The centerpiece of the RAP is the Very High-Readiness Joint Task Force (VJTF), a brigade-size force with air, special operations forces (SOF) and maritime support that can be deployed virtually anywhere within 72 hours to conduct a wide array of missions and stabilize a nascent crisis. Its visibility grants the VJTF a true political dimension that also reinforces the purely military reassurance measures. But the second outcome was in a way far more significant, as it took the form of a 2% of gross domestic product (GDP) defense spending pledge (including 20% for replacing matériel) to guarantee credible defense.

Thus, the Ukraine crisis seems, at least at first sight, to have slowed down or even practically halted the three-decade-long erosion of financial and human resources in most of the European members of NATO. This possibly marks the start of a renewed emphasis on military spending despite the obvious awareness of how complicated and expensive that is going to be.

From Newport to Warsaw

The road from Newport to Warsaw has been paved with the will to fully implement the decisions taken by heads of state and government. The challenge has been about moving on from political statements to practical application. The objective has been to prove that the allies are determined in their commitments, by military and other means, to defend and protect the alliance’s territory and populations, and that collective defence is a reality. Important steps have been taken to shift from pure reassurance measures to a real deterrence posture, which starts with greater awareness and determination.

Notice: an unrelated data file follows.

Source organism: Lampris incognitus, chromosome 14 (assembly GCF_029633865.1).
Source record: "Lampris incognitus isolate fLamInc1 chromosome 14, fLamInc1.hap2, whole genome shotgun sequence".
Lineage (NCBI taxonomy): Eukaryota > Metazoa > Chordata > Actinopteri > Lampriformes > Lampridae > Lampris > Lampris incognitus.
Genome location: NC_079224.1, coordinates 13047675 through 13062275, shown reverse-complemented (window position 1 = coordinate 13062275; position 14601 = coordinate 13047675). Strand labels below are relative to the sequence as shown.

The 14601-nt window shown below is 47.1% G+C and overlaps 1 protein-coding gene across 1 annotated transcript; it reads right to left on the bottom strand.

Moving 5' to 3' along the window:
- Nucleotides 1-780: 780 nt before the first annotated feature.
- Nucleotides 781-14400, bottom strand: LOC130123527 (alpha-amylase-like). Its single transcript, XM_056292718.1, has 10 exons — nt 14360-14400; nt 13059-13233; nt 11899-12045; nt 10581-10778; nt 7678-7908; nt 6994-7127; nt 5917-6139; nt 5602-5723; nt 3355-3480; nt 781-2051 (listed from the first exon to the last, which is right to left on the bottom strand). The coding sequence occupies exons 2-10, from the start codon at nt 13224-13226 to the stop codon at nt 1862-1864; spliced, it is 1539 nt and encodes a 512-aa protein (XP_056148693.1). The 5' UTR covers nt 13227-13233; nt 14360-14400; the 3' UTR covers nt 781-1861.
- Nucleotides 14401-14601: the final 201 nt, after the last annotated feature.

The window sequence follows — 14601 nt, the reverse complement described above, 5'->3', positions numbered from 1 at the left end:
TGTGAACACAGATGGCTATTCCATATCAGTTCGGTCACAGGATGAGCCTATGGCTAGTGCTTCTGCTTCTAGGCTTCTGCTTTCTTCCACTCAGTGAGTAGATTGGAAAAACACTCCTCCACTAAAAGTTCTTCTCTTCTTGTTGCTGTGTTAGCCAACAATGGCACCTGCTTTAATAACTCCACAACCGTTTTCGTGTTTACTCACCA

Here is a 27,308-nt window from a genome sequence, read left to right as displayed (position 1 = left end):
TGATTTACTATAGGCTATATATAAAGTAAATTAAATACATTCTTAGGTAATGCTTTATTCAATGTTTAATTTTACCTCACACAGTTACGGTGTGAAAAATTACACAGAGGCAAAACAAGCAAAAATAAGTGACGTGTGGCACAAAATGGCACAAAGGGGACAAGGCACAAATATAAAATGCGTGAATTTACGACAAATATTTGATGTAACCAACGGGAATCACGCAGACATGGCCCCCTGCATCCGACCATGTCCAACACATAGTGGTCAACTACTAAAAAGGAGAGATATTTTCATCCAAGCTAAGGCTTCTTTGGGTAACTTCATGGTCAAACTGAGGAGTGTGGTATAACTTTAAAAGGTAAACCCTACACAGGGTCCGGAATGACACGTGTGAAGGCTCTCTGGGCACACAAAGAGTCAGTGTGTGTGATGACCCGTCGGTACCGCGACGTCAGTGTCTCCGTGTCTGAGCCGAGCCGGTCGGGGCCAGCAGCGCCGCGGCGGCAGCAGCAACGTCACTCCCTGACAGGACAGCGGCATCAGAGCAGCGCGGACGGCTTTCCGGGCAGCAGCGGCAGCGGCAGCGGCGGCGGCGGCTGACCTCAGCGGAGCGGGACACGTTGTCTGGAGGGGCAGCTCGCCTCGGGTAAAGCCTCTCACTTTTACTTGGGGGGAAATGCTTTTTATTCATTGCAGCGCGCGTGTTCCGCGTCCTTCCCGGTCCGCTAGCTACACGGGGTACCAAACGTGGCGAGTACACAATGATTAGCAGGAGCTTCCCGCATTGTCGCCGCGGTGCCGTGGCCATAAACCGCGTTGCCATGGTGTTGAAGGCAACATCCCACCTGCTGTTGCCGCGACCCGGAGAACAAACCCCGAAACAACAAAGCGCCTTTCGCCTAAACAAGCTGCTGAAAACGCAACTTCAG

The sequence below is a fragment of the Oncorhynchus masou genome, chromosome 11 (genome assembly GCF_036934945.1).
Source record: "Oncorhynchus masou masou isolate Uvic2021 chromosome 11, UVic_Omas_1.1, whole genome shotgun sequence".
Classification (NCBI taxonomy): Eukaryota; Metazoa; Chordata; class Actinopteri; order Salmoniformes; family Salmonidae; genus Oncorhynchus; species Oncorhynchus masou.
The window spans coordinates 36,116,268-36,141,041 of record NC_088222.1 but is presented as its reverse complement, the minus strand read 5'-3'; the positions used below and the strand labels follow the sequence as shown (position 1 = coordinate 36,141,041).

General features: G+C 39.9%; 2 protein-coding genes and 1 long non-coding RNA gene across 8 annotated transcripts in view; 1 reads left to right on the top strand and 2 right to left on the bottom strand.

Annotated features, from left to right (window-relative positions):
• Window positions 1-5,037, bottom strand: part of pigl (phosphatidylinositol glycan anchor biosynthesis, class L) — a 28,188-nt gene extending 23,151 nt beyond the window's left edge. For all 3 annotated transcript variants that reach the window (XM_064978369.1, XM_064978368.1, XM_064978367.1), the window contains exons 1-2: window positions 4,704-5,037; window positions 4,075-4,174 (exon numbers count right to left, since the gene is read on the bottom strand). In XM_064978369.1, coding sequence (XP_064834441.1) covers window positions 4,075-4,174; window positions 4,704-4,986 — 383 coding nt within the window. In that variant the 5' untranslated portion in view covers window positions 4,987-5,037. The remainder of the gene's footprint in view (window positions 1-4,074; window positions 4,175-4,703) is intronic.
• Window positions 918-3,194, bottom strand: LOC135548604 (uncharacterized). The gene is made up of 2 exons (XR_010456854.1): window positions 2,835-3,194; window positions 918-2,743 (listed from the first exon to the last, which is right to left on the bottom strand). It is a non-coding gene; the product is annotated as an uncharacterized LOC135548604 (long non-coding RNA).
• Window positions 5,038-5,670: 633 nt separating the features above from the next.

The VJTF concept, for instance, has been tested and trained through exercises, across not only the whole NATO command structure, but also throughout numerous military headquarters and units. Sure, these tests happened under political pressure, as it was mandatory to demonstrate that the VJTF would be operationally capable before the Warsaw summit. Yet the challenge was passed with flying colors, as the VJTF was declared fully operationally capable in May 2016.

Military exercises became more frequent and there was an increase in numbers involved. For instance, between September and December 2014, there were over 40 multinational exercises involving larger contingents. And for 2015, 240 battalion-size exercises were planned and conducted despite some specialists criticizing the still important exercise gap between NATO and Russia.

Having high-readiness forces will be of no use if nations have low risk-taking politicians. The recent summit revealed a rift within the alliance. Statements on Russia, for instance, revealed that behind the veneer of external consensus, there is some internal dissent that reflects the current state of the alliance.